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Please, a discerning presidential debate on foreign policy

When Mitt Romney and President Obama debate foreign policy Monday evening, they need to admit the US faces wholly new challenges that require a national consensus on the core values that can drive US responses.

The crew of a US Coast Guard cutter retrieves supplies dropped by a parachute into the fast-melting ice of the Arctic Ocean. The US faces new challenges of national security, a topic likely in Monday's presidential debate between President Obama and Mitt Romney.


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In their Monday night debate focused on foreign affairs, Barack Obama and Mitt Romney probably won’t be asked the question posed 20 years ago by President George H.W. Bush after the end of the cold war:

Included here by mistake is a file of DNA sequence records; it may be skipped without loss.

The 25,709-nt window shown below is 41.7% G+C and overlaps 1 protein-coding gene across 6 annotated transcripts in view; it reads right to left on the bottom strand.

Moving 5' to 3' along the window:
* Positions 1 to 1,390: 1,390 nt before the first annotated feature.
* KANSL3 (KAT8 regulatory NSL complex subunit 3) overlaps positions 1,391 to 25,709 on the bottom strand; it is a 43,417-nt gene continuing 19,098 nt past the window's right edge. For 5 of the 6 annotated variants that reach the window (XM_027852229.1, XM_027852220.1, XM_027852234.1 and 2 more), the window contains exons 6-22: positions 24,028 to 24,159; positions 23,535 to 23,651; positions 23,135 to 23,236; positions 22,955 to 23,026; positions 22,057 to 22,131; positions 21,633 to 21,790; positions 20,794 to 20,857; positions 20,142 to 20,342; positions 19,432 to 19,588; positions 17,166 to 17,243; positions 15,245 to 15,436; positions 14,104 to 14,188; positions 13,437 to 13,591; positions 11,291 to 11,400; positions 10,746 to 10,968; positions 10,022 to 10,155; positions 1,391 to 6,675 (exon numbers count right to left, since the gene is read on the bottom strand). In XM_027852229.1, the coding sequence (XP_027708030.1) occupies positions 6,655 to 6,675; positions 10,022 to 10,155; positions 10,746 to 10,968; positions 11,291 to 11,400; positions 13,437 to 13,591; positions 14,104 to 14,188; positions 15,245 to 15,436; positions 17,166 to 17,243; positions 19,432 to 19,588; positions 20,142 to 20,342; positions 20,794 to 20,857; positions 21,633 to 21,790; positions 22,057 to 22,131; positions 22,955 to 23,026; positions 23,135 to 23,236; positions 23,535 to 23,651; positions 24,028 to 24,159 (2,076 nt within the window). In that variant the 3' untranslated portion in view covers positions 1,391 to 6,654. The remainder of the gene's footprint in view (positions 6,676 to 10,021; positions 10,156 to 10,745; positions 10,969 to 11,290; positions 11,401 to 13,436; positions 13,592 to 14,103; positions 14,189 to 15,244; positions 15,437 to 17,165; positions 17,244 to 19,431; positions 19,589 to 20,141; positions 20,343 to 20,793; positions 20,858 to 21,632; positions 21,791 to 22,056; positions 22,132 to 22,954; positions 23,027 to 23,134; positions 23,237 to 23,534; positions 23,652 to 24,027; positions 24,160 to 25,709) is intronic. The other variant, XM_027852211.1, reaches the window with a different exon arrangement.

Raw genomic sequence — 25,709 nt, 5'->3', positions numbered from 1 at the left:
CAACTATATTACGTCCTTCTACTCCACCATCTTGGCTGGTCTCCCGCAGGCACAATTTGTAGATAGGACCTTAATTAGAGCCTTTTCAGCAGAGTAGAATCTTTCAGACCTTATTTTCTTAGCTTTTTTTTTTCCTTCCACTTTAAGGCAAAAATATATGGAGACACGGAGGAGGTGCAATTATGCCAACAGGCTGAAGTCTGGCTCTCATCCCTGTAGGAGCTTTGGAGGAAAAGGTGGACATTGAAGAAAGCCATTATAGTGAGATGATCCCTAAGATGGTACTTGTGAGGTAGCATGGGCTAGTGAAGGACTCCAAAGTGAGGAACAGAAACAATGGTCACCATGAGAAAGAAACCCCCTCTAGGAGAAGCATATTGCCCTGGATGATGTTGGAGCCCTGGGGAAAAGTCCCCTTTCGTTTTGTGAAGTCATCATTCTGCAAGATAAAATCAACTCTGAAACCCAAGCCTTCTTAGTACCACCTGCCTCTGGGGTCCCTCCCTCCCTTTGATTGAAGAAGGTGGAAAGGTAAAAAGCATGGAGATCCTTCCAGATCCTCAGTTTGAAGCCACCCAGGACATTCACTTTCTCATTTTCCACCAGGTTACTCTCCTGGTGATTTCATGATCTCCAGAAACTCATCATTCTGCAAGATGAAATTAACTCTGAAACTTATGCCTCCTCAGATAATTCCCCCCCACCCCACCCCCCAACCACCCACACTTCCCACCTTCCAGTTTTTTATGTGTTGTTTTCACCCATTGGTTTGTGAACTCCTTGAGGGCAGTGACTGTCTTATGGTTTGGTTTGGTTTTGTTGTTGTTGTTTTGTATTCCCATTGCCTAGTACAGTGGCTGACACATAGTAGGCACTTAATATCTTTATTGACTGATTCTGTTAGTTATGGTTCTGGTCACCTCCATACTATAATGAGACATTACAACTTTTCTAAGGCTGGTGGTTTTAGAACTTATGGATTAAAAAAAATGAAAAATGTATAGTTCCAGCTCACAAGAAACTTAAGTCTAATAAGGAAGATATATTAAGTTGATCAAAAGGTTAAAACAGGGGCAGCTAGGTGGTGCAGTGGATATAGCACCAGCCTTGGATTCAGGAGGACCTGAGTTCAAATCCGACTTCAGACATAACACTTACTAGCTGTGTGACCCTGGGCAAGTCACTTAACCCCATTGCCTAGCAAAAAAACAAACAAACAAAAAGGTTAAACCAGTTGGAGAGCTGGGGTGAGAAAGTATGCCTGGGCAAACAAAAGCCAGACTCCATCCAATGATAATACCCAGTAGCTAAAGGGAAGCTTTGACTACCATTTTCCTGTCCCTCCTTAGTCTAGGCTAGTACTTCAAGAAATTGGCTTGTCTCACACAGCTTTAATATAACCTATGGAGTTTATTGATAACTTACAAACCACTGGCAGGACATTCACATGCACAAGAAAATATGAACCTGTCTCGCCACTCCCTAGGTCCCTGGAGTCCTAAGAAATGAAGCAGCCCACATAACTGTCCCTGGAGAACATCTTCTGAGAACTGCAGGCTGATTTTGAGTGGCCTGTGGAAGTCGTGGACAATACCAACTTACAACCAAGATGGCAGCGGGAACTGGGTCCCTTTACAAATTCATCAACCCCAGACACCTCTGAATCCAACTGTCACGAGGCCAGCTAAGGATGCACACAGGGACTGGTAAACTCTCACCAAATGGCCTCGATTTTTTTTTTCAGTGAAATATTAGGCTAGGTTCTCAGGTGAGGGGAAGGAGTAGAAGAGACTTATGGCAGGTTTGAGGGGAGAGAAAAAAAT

What is the new world order?

Yet that question has dogged the three presidents since 1992 once they became America’s top diplomat and commander in chief.

That’s because the often-simple certitudes of past conflicts between nation-states have been overtaken by what Defense Secretary Leon Panetta calls a “blizzard” of security challenges – from mass slaughter in Europe or Africa to terrorist attacks on US soil to covert cyberattacks from abroad.

Even Katrina-like hurricanes, Mexican drug cartels, and Somalian pirates are now a prime focus of the Pentagon. So, too, is the possibility of a foreign ship loaded with weapons sinking in the unfrozen Arctic waters off Alaska or China's threat to cut off exports of a vital industrial mineral.


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